Viltrox 56mm F1.4 XF Coming September 20

Viltrox has announced that the new Viltrox 56mm f/1.4 for Fujifilm X mount will be available on September 20.

You can pre-order it now at BHphoto here.

Good timing to announce it just a few days after the launch of the latest Fujinon-bomb, the Fujinon XF50mmF1.0.

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Fujinon XF50mmF1.0 R WR

New Viltrox 23mm f/1.4 Released, Will No Longer Damage Your Fujifilm X-Pro3

Back in May, Viltrox issued a statement that their X Mount AF lenses can damage the Fujifilm X-Pro3 and FujiRumors later on reported about a free return service Viltrox offered.

Now they are redesigning those lenses, so that they won’t damage your X-Pro3 anymore (see damage in this post).

Just a few days, Viltrox has also released a MK II version of the 85mm f/1.8. Now the updated Viltrox 23mm f/1.4 AF has been released too.

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Tokina ATX-M (and not ATX-I) Coming for Fujifilm… and are they Just Rebranded Viltrox Lenses?

Recently Tokina announced the launch of three Fujifilm X mount lenses:

  • Tokina atx-m 23mm f/1.4
  • Tokina atx-m 33mm f/1.4
  • Tokina atx-m 56mm f/1.4

There was some confusion also today, because Tokina just launched the Tokina 11-20mm f/2.8 ATX-I, but the site, reporting about it, says that the ATX-I is for Canon and Nikon only, and the ATX-M (the three above) are for Fujifilm.

So, no Tokina 11-20 for Fujifilm for now.

Now, let’s talk about the ATX-M lenses.

As many of you noticed, they looked like rebranded Viltrox lenses. The optical constructions seems identical, but the body seems build slightly different.

Ben Sullivan investigated this topic, comparing the Tokina 85mm f1.8 & Viltrox STM 85mm f1.8. Here is what says:

  • Upon comparing the optical design, Ben saw that the two lenses share a nearly identical composition.
  • The MTF results looks pretty similar too. Tokina says that they’ve used a “proprietary coating” on the 85mm ATX-M, which could account for the moderate resolution difference, along with normal deviation between each individual lens tested.
  • pretty noticeable physical similarities as well
  • Feature wise, there are also quite a few similarities between the two lenses. In fact, the only non-identical spec I found was Tokina’s 0.125x magnification versus the 0.12x magnification listed for the Viltrox. […] It may be that they are indeed identical and that one company simply rounded down from x0.125 and the other rounded up.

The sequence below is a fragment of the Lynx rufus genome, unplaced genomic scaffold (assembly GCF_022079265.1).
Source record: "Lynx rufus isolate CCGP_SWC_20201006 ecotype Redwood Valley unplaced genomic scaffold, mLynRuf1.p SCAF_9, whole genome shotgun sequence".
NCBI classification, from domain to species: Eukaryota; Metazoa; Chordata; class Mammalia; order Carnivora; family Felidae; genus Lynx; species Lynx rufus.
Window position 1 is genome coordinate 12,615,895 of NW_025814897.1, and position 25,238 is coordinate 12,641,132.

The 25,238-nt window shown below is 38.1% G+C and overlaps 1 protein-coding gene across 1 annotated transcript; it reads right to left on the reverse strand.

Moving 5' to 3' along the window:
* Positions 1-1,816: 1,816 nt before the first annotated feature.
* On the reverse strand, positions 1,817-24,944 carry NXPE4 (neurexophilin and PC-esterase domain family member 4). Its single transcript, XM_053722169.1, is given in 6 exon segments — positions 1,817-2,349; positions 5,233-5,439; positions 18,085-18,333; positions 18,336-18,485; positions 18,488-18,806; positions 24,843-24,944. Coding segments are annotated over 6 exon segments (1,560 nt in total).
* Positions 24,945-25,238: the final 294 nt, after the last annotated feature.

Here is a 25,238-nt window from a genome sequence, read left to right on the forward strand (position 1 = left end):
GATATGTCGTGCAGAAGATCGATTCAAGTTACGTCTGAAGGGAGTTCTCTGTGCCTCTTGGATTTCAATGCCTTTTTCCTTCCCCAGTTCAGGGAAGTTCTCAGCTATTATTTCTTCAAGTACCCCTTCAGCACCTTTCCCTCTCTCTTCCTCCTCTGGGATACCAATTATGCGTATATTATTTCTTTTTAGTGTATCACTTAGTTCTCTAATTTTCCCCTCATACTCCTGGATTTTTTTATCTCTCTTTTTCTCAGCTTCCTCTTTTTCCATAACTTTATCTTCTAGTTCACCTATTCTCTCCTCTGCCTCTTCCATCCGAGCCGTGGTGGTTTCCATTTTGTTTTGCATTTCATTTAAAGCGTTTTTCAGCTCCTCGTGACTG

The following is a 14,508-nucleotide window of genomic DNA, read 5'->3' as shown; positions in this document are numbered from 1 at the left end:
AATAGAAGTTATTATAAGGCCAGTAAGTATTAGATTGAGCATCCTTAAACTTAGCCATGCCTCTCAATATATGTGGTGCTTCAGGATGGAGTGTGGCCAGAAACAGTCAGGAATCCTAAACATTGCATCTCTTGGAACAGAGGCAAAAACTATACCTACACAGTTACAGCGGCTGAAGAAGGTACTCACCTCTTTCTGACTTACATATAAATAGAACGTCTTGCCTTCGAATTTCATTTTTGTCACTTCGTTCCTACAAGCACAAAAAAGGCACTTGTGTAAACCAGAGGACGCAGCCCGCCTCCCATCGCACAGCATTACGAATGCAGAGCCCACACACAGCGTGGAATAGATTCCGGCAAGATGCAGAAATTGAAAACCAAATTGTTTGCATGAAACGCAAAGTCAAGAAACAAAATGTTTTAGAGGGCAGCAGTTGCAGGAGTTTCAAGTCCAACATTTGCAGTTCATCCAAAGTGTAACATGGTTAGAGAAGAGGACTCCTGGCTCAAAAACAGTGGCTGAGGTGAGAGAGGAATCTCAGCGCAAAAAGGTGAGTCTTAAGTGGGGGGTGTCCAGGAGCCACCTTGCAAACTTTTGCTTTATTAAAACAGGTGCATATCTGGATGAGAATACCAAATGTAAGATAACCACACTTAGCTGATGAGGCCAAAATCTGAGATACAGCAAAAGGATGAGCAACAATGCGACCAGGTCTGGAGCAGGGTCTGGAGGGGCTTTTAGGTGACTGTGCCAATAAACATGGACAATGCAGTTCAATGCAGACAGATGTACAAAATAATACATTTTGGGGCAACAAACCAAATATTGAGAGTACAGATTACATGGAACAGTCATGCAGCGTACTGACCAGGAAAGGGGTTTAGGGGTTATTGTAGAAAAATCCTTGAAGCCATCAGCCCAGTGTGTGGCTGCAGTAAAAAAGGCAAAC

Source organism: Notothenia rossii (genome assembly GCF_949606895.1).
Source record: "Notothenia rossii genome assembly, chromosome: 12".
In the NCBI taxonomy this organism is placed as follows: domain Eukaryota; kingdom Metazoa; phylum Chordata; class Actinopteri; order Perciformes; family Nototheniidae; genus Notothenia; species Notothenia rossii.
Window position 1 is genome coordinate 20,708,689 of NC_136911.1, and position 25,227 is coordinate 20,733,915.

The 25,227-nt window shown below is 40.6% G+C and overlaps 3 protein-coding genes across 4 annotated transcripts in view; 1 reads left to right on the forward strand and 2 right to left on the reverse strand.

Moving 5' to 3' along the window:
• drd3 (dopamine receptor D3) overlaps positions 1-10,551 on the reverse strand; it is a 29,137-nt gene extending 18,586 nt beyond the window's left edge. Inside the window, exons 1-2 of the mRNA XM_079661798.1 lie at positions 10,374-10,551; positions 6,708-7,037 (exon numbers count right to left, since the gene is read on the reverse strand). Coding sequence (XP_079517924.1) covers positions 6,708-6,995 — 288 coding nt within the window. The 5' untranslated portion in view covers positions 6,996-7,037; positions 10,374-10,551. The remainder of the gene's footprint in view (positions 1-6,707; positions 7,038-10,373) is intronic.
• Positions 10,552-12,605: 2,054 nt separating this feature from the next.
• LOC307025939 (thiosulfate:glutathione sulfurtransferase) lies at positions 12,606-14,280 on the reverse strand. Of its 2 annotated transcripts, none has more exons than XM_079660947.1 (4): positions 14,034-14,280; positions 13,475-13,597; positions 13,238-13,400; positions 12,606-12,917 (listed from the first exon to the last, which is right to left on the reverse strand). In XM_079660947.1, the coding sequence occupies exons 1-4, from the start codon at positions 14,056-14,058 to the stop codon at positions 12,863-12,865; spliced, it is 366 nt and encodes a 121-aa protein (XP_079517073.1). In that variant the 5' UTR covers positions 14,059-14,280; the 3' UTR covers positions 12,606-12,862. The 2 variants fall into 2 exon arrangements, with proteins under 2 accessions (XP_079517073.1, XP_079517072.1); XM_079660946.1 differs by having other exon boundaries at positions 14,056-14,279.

• both Tokina and the Viltrox 85mm lenses currently display as the Zeiss Batis 85mm f/1.8 in CaptureOne Pro
  • Ben reached out to Tokina Japan for an official response
  • Tokina answered “Tokina lenses does not have a relationship with Viltrox
  • Tokina and Viltrox apparently have no business relationship whatsoever.
  • Ben’s best guess would be that Tokina and Viltrox are both working with a well established 3rd party Chinese lens manufacturer that creates prototypes and allows other companies to customize and sell their lenses under their own brand names.
  • This makes oodles of sense if you think about how fantastically well Viltrox did with releasing their first ever lenses for Sony and Fujifilm last year.

You can read the full article at

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Opticallimits Viltrox 33mm f/1.4 AF Review: “A Serious Alternative to the Aging Fujinon XF 35mm f/1.4 R”

Opticallimits (former photozone) published its Viltrox 33mm f/1.4 Fujifilm X mount lens review.

From their conclusions:

[…] the verdict has to be about context. And the context is that this is about a $280 lens costing less than half of the Fujinon XF 35mm f/1.4 R and this Fujinon is far from being flawless.

The Viltrox lens actually shares many characteristics with this lens. In terms of resolution, it is quite sharp in the image center at f/1.4 and f/2 whereas the outer image field is soft. Stopping down results in a gradual increase in quality reaching its peak at f/5.6. Images are sharp across the board at this setting although there’s still some room for improvement here.

Lateral CAs are low and nothing to worry about.

If you are into architecture photography, you may spot a tad of pincushion distortion.

There is also some vignetting when shooting at f/1.4 but it’s not out of the ordinary really.

[…] A positive aspect is the quality of the bokeh. It deteriorates somewhat in the far corners but generally, it is pleasing. This is especially true for the out-of-focus highlights.

[…] mechanical quality is surprisingly high.

[…] The AF is both speedy and noiseless – something that can’t be said about the Fujinon XF 35mm f/1.4 R actually.

[…] Overall, it may not the last word in terms of sharpness at large apertures but the Viltrox AF 33mm f/1.4 XF is a killer offering in terms of value and a serious alternative to the aging Fujinon XF 35mm f/1.4 R.

You can check out the full review at opticallimits here.

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